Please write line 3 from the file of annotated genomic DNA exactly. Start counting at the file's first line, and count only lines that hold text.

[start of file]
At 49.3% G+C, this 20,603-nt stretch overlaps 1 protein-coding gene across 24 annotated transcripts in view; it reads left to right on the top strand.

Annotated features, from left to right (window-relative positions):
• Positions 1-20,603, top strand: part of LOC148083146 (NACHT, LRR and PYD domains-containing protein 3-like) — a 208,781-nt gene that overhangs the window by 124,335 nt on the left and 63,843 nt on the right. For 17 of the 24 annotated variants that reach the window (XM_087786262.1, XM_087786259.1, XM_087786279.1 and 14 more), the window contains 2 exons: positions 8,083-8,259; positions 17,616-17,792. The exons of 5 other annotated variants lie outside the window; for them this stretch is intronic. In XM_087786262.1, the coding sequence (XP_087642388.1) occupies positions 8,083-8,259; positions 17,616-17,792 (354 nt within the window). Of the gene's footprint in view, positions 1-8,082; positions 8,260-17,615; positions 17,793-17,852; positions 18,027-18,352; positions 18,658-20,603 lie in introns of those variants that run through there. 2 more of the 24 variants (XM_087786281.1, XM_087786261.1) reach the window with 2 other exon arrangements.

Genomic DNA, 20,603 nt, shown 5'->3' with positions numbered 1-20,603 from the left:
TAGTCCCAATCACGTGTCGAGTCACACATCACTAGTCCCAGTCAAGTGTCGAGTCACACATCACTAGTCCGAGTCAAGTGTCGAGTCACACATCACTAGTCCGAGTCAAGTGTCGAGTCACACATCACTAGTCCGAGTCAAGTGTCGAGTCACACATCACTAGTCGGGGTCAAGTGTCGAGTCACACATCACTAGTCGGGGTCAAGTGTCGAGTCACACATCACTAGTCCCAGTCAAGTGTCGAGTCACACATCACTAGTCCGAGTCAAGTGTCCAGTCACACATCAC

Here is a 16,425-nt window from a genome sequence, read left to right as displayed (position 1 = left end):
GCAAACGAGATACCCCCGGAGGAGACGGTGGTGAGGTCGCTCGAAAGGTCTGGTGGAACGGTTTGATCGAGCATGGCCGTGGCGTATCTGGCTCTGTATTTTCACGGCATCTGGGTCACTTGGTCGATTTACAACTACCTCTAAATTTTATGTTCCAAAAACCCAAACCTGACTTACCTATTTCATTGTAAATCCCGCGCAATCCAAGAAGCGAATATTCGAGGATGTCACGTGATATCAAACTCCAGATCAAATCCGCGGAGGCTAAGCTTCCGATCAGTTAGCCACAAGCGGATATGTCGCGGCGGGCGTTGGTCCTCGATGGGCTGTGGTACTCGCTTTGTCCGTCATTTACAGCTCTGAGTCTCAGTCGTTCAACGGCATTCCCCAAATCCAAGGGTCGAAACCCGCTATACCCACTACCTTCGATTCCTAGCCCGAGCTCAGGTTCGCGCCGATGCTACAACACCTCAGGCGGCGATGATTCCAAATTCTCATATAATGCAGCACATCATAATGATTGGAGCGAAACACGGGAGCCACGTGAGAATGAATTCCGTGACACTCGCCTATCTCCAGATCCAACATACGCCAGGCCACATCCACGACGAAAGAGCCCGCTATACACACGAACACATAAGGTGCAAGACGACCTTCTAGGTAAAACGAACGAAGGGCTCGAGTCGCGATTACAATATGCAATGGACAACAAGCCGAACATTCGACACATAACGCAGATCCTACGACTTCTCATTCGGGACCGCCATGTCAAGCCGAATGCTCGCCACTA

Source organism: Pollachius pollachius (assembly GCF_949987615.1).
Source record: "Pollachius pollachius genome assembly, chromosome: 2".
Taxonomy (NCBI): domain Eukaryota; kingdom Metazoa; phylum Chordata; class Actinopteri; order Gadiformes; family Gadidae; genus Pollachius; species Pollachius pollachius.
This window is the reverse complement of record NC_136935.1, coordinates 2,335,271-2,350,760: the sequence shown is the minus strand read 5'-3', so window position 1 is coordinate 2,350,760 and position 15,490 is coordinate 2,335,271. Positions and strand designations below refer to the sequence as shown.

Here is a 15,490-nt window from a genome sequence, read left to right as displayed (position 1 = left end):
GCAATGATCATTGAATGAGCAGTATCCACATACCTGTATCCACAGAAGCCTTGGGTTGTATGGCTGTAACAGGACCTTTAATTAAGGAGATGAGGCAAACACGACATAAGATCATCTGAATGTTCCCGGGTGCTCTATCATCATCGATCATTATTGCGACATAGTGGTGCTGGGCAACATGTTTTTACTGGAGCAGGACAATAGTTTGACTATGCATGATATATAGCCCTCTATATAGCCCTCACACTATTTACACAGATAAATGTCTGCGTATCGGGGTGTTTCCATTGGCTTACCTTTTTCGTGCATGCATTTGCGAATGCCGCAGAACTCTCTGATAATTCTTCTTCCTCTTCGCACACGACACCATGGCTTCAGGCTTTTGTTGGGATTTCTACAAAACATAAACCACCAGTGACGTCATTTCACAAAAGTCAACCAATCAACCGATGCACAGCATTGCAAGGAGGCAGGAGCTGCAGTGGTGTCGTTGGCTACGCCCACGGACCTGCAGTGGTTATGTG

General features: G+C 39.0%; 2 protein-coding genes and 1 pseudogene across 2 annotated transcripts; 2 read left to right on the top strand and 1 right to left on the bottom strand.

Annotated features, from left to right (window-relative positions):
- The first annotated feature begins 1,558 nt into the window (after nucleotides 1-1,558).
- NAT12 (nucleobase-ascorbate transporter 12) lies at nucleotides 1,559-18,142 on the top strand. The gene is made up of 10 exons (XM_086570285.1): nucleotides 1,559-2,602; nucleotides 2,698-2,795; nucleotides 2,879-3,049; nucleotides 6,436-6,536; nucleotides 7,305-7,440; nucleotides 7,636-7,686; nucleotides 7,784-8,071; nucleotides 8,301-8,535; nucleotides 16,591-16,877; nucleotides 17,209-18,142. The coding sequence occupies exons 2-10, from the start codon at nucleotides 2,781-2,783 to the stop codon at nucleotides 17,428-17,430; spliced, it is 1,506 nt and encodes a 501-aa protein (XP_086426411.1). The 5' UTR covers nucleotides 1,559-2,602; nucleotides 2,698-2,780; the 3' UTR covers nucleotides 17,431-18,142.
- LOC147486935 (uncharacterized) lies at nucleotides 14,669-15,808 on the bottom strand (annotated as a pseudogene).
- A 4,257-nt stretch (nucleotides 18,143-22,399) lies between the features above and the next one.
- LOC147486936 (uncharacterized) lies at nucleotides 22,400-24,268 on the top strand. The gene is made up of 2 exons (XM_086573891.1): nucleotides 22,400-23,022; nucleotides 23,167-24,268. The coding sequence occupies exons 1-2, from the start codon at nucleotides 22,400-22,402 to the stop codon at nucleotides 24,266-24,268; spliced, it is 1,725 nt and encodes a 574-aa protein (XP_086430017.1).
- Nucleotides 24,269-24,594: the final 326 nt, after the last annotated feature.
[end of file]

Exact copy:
• Positions 1-20,603, top strand: part of LOC148083146 (NACHT, LRR and PYD domains-containing protein 3-like) — a 208,781-nt gene that overhangs the window by 124,335 nt on the left and 63,843 nt on the right. For 17 of the 24 annotated variants that reach the window (XM_087786262.1, XM_087786259.1, XM_087786279.1 and 14 more), the window contains 2 exons: positions 8,083-8,259; positions 17,616-17,792. The exons of 5 other annotated variants lie outside the window; for them this stretch is intronic. In XM_087786262.1, the coding sequence (XP_087642388.1) occupies positions 8,083-8,259; positions 17,616-17,792 (354 nt within the window). Of the gene's footprint in view, positions 1-8,082; positions 8,260-17,615; positions 17,793-17,852; positions 18,027-18,352; positions 18,658-20,603 lie in introns of those variants that run through there. 2 more of the 24 variants (XM_087786281.1, XM_087786261.1) reach the window with 2 other exon arrangements.